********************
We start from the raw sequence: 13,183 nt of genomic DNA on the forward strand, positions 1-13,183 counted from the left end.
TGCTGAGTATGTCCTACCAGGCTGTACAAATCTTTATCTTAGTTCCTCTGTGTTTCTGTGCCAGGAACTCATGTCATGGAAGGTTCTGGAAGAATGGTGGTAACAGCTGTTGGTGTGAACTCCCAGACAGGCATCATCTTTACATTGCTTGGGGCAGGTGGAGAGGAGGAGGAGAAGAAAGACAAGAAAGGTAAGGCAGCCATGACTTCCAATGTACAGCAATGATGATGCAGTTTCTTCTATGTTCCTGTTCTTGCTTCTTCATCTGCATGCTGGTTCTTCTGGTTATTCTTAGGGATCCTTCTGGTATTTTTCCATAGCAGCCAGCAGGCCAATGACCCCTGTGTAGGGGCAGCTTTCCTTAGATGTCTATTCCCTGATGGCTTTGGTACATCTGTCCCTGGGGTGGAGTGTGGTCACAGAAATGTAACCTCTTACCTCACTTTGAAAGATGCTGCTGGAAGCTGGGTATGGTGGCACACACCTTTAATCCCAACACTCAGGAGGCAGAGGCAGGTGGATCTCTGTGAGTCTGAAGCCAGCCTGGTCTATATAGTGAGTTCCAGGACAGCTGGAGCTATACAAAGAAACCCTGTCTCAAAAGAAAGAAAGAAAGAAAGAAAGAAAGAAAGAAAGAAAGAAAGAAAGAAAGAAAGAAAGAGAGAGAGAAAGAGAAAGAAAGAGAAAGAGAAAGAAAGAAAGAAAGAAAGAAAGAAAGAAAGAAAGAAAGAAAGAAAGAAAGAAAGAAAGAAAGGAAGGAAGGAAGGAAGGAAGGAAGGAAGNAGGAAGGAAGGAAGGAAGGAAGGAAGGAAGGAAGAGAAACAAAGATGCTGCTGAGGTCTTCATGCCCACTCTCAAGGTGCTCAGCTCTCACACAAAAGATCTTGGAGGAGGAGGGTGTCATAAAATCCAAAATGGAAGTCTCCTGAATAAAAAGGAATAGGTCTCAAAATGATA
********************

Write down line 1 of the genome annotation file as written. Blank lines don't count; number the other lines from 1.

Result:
We start from the raw sequence: 13,183 nt of genomic DNA on the forward strand, positions 1-13,183 counted from the left end.